“In a wiser, more self-aware society than our own, a standard question on any early dinner date would be: ‘And how are you crazy?'”
Alain de Botton, “Why You Will Marry the Wrong Person“
When I was six, my nine-year-old sister, Katie, was put into a mental hospital for three months.
There’s a lot to say about that time, more than I can say here. But one of the results was this:
I grew up assuming my sister was crazy.
After all, since she’d been committed, I knew that there was something wrong with her. I knew, so clearly, that nothing was wrong with me.
Back then, I assumed my normalcy would prove our family’s normalcy. So I worked so hard at normalcy. It was a heavy thing to make our family seem normal even with one kid screaming in a padded room.
In sixth grade, my parents and I played Scrabble a lot. The three of us drank Perrier and lime; they let me look up words in the dictionary. The clock ticked. I found my word and carefully aligned each tile into its little square.
I felt so glad to be “normal”.
It took me a long time to realize that normalcy under those circumstances was entirely insane.
When the insanity hit me, right after college, I went a little off the rails myself. Depression sucks. I felt like a puffer fish inflated with all my anger, all my barbs and bitterness and suckitude pointing out at the world and inwardly into my soul.
I got better, got married, got pregnant and BAM: puffer fish again. Barbs this time pointing at my husband and at my infant.
After the depression eased I noticed that my sense of self-trust had receded like a tide. I no longer trusted my sanity, my discernment about my own thoughts, motives, or direction. I no longer assumed I was fine.
My mental illness has always been situational, so I hesitate to make grand pronouncements about chronic mental illness, but it seems to me that not being able to trust yourself fully—ever again—would be tremendously hard.
It’s easy to get frustrated at schizophrenics going off meds, but I kind of get it. We want to believe we know ourselves. We want to believe that we’re capable of being whole. It’s hard to accept that you can’t. That you’ll endlessly have to put up with drug side-effects. It’s hard to stay healthy when it requires endlessly reminding yourself that you’re incompetent? Alcoholics, at least, can avoid the alcohol. How do you avoid your own brain?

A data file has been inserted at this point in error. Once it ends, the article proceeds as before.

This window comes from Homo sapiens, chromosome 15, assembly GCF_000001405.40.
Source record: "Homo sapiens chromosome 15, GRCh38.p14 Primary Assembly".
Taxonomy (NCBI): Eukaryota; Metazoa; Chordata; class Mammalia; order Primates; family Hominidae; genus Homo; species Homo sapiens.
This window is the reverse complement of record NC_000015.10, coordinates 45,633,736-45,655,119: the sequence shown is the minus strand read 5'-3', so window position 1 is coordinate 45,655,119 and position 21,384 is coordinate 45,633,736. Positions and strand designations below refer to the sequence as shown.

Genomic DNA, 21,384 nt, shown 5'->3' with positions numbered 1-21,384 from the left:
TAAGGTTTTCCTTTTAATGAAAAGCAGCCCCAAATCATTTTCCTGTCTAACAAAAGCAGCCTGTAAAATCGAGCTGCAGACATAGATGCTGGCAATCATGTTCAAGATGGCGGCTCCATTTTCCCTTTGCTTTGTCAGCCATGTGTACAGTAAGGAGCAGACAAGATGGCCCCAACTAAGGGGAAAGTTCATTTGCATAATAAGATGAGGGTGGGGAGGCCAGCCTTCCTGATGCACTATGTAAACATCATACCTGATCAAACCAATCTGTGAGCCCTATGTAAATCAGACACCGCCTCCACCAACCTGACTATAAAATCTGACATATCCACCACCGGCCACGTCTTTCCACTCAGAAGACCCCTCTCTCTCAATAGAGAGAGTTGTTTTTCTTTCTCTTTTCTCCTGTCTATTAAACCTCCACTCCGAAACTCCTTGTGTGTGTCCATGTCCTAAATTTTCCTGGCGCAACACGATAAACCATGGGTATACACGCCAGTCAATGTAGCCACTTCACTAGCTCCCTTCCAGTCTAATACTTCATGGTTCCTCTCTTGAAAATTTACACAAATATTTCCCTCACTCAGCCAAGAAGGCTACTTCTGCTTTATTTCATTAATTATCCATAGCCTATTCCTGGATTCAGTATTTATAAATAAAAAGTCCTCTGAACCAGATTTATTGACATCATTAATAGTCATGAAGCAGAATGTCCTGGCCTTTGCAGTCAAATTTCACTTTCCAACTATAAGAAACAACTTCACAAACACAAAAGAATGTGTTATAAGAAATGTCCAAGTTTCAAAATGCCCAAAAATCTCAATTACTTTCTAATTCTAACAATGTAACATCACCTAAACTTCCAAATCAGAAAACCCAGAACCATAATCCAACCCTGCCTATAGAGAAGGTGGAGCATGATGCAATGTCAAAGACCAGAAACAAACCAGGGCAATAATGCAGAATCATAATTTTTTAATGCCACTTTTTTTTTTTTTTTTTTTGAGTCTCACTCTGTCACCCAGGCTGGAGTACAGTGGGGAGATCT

Our culture, and especially Christians, treats mentally-ill people with contempt. Robin Williams commits suicide, and we blame him for “cowardice”. We throw around words like “psycho” or “crazy” as if they don’t have sharp edges. And instead of treating mental illness, we tend to throw people who suffer from it in jail.
But after a “normal” childhood, I have to tell you I think the line between mental illness and “normalcy” is largely fictional. Or, at least, we often draw the line between “normal” people and people actively seeking treatment for mental illness in the wrong place.
Some of the healthiest, most alive people I know are mentally ill; over and over, they choose health.
The loss of your sense of self-trust, of the surety that your own brain won’t lie to you is bitter. But it also strikes me as a very Christ-centered process–an honest description of repentance. Repentance means realizing we can’t trust our own decision-making, that we have gone astray, and that it’s only by abandoning all pretense of competence that we can get back home.
The people I know who manage chronic mental illness do this every day, just to keep functional. You might not realize how hard they must work just to stay “functional” in our rather relentlessly “normal” culture.
But I have met very “normal” people who refuse to mistrust their own perceptions, who insist on their own rightness even when it destroys other people. I have seen high-functioning people—pastors, leaders, professionals—be callous, self-serving, and without compassion. They use their “normalcy” as a mask to cover up their disorders.
The people who call the therapist, who go on medication, who try cognitive behavioral therapy, who check into mental hospitals scare me much less than the people whose confidence keeps them from questioning themselves.
“Normalcy” can trap us. We can use being high-functioning as an excuse to avoid facing the demons in our cupboards. I would rather be in a room full of people who have already named their own demons than stuck trying to relate to people that insist they’re fine.
After suffering from mental illness, after loving people with mental illness, I know “normalcy” doesn’t make us whole. No: it’s the willingness to face what messes with our heads—whether it’s in the DSM or not—and to do the work, slowly, humbly, and with our hearts broken—to choose health every day.